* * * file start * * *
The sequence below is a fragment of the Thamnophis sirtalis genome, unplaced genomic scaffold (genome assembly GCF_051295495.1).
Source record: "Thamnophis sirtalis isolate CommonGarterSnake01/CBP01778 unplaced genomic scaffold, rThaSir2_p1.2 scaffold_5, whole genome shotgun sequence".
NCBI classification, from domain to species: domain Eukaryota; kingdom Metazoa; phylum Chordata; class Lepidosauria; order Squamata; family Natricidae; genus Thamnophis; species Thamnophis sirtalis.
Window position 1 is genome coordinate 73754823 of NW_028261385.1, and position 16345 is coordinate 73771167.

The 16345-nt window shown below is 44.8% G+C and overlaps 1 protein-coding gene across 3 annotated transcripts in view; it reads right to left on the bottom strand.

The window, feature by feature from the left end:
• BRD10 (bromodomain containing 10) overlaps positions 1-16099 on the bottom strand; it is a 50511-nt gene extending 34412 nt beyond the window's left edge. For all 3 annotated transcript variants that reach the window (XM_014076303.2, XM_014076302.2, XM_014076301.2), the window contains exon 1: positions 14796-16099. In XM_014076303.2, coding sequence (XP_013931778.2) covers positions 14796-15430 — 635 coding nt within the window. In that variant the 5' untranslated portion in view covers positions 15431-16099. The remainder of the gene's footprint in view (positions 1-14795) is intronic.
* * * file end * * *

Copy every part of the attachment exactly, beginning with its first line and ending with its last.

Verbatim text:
The sequence below is a fragment of the Thamnophis sirtalis genome, unplaced genomic scaffold (genome assembly GCF_051295495.1).
Source record: "Thamnophis sirtalis isolate CommonGarterSnake01/CBP01778 unplaced genomic scaffold, rThaSir2_p1.2 scaffold_5, whole genome shotgun sequence".
NCBI classification, from domain to species: domain Eukaryota; kingdom Metazoa; phylum Chordata; class Lepidosauria; order Squamata; family Natricidae; genus Thamnophis; species Thamnophis sirtalis.
Window position 1 is genome coordinate 73754823 of NW_028261385.1, and position 16345 is coordinate 73771167.

The 16345-nt window shown below is 44.8% G+C and overlaps 1 protein-coding gene across 3 annotated transcripts in view; it reads right to left on the bottom strand.

The window, feature by feature from the left end:
• BRD10 (bromodomain containing 10) overlaps positions 1-16099 on the bottom strand; it is a 50511-nt gene extending 34412 nt beyond the window's left edge. For all 3 annotated transcript variants that reach the window (XM_014076303.2, XM_014076302.2, XM_014076301.2), the window contains exon 1: positions 14796-16099. In XM_014076303.2, coding sequence (XP_013931778.2) covers positions 14796-15430 — 635 coding nt within the window. In that variant the 5' untranslated portion in view covers positions 15431-16099. The remainder of the gene's footprint in view (positions 1-14795) is intronic.